According to my dictionary, a meltdown is an "unforeseen and disastrous failure, with possible wide-reaching effects". Hmm. Wonder if the people at the Royal Festival Hall were aware of that when they asked reggae legend Lee "Scratch" Perry to curate this year's Meltdown festival? A small "m" certainly looked on the cards when the posters for tonight's shenanigans went up just in time for the Beta Band to realise they were supposed to be somewhere else. Still, no problem, no problem, The Bees swarmed by just in time for what, on paper, looks like the most intriguingly diverse of this year's line-ups.
And what a lively way to open the evening this group from the Isle of Wight prove to be. Centred on two friends - Paul Butler and Aaron Fletcher, who grew up in an isolated community and write songs in their garden shed - The Bees sound is a glorious mélange of styles best described as sunshiny, trippy, dubby pop. The seven musicians swap instruments with alarming dexterity till the horn player's the drummer, the drummer's on bass, the singer's running about like a kid in Willy Wonka's factory and the sound never collapses under the weight of The Bees' musical ambitions. They are truly a meltdown unto themselves.
Then, faster than the bar staff can pour a pint of Guinness, the stage is cleared to reveal a bank of technical equipment that would put PC World to shame. The five giant screens behind light up with an image of Andy Warhol holding a television screen displaying the Coldcut logo, and we settle down for an "audiovisual zentertainment" entitled Sex, Dub and Rock.
Coldcut - essentially a former art teacher named Jonathan More and his computer programmer sidekick, Matt Black - first sprang to prominence way back in 1987 with a devastating and groundbreaking remix of Eric B & Rakim's "Paid in Full" that married Ofra Haza's Yemenite chanting with an already classic hip-hop moment. It's astonishing to think that even now, over 15 years on, that record is still a DJ record-bag mainstay, guaranteed to make people jump out of their seats.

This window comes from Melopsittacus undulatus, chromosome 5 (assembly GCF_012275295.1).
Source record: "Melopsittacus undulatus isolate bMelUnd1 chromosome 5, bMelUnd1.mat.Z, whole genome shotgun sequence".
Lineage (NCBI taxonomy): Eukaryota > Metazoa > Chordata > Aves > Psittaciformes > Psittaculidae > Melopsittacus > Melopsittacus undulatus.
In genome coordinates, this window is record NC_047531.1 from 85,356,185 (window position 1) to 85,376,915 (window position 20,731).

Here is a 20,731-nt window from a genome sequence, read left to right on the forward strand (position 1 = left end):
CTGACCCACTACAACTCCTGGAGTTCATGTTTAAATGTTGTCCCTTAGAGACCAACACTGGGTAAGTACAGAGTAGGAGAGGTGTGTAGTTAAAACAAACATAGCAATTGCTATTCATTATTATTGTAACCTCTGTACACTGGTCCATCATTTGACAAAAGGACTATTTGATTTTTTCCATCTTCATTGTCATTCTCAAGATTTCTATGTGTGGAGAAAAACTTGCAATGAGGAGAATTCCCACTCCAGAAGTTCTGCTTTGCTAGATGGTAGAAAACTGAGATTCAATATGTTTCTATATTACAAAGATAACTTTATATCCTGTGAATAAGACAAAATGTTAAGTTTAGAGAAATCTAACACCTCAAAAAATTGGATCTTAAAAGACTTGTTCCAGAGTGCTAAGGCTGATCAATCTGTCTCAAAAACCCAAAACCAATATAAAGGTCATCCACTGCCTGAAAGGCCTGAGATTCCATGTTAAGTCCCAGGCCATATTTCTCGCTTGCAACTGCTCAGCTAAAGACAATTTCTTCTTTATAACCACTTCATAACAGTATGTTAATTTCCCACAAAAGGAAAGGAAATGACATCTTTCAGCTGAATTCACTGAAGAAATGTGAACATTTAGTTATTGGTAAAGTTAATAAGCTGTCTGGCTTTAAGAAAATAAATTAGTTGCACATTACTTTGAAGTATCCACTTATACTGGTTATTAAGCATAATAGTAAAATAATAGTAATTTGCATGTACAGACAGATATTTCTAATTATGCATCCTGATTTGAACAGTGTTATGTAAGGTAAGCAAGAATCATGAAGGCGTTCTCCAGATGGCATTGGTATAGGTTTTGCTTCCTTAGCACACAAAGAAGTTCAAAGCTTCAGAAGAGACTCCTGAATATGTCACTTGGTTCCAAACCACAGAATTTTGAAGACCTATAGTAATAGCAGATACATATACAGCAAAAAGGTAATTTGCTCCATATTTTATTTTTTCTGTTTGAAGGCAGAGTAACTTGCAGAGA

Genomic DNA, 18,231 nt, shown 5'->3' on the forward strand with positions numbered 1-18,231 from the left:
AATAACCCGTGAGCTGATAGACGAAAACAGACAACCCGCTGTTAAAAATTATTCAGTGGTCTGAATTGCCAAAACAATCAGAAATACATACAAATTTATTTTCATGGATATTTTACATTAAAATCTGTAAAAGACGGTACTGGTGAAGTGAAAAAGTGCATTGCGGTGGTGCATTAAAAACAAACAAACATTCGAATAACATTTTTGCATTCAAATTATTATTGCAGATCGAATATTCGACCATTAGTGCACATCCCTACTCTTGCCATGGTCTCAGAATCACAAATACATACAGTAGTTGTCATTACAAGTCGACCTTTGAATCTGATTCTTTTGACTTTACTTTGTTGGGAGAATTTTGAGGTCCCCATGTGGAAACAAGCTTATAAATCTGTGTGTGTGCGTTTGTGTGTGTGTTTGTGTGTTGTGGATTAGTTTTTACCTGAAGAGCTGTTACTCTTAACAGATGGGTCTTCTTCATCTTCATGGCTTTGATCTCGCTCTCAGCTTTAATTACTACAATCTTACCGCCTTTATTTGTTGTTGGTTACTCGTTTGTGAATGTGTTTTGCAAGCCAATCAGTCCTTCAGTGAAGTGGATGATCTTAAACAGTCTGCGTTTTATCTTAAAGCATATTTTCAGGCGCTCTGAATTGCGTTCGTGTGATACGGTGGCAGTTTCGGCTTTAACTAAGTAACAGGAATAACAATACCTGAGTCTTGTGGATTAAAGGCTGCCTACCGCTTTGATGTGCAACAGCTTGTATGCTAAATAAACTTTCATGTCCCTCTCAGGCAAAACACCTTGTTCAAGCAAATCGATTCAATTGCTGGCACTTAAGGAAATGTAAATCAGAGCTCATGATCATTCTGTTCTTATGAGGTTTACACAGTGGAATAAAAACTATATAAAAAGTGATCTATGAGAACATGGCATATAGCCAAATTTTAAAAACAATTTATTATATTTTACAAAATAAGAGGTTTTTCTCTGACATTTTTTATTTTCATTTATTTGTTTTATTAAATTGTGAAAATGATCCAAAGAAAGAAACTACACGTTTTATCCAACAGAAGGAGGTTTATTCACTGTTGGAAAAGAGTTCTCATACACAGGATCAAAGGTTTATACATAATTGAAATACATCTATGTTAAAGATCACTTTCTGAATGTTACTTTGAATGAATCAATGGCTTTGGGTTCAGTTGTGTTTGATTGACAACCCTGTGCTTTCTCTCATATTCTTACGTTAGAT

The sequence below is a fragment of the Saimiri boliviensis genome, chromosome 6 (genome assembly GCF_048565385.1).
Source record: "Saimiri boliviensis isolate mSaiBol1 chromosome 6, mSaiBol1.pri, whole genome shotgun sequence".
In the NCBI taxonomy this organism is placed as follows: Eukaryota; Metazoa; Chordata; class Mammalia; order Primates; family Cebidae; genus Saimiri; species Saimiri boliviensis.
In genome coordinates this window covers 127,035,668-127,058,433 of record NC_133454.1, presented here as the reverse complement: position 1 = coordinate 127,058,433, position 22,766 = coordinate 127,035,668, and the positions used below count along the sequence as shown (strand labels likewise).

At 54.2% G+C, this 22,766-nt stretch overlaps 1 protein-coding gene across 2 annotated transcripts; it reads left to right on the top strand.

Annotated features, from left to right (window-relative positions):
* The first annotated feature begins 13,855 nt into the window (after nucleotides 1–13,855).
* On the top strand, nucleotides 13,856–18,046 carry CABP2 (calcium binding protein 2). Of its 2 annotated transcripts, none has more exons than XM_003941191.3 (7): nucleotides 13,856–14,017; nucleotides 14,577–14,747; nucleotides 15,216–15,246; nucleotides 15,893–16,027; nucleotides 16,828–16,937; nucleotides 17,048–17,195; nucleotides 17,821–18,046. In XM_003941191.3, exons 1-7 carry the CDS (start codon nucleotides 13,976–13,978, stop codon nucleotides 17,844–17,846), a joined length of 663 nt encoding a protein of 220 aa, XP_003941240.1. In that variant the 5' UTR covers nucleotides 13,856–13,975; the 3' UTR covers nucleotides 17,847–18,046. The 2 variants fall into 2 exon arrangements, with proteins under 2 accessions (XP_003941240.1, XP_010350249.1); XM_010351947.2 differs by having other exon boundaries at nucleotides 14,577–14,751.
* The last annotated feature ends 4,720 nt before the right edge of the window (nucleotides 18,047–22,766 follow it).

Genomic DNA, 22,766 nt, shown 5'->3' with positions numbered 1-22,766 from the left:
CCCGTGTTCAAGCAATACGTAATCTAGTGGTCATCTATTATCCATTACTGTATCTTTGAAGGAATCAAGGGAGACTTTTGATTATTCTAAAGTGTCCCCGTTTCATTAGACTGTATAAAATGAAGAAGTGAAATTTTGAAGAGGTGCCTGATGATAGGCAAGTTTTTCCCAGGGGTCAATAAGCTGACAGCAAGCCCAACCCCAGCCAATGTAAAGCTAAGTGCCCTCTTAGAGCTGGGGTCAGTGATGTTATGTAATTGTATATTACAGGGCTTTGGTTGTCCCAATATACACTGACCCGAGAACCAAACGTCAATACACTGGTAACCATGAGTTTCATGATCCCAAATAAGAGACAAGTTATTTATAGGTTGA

Founders of the Ninja Tune record label, Coldcut are still cutting and pasting and mixing, matching and mashing-up the wildest elements into an entertainment that is equal parts rock-the-house and give-these-boys-the-Turner-Prize now. Tonight's "show" splices Clinton speeches to "Magic Moments", to The Jungle Book, to the theme tune to The Good, the Bad and the Ugly, to multi-coloured psychedelic footage of tonight's curator. It's both so retro and so far ahead of its time that who cares if the six people shuffling from computer screen to computer screen on stage look like a Swedish design company excited by a new account?
The biggest cheer of the evening greets the footage of Prince Charles learning to "breakdance" in Brixton. The biggest cheer, that is, until "Scratch" himself ambles on, incense burning, dragging a red suitcase on wheels with a Fisher-Price toy in his other hand. "Welcome to my techno, hepno, erectno party," says the man behind Meltdown, summing up events as only he can. A couple of "numbers" - bubbly dubby streams of consciousness, actually - later and Perry is off, promising us that, "This old man refuse to get old, refuse to sell his soul, refuse to be weak, refuse to be a freak." Unique.
So then we get Tortoise. Can the "post-rockers" from Chicago possibly follow all that has gone before them? And how best to describe the sound they make? Well, not with words such as chorus, verse, harmony and melody, that's for sure. This musical impressionism, this jazz-leaning free-flow that is actually unbelievably structured and mathematical, is sometimes shimmeringly beautiful and other times transcendentally dull. A brief glance around the auditorium reveals more index finger to temple action than your average university lecture room. Luckily, by the time you notice that your chin is sore, it is over, slightly anti-climactically.
Perhaps this is exactly how Meltdown should be - pushing envelopes, toying with received wisdoms and generally making a fool of formulas. Maybe, this is precisely what entertainment should be in the 21st century. Clearly, this is the Meltdown that the dictionary hasn't cottoned on to yet.
Meltdown continues on the South Bank to 30 June. Box office: 020 7960 4242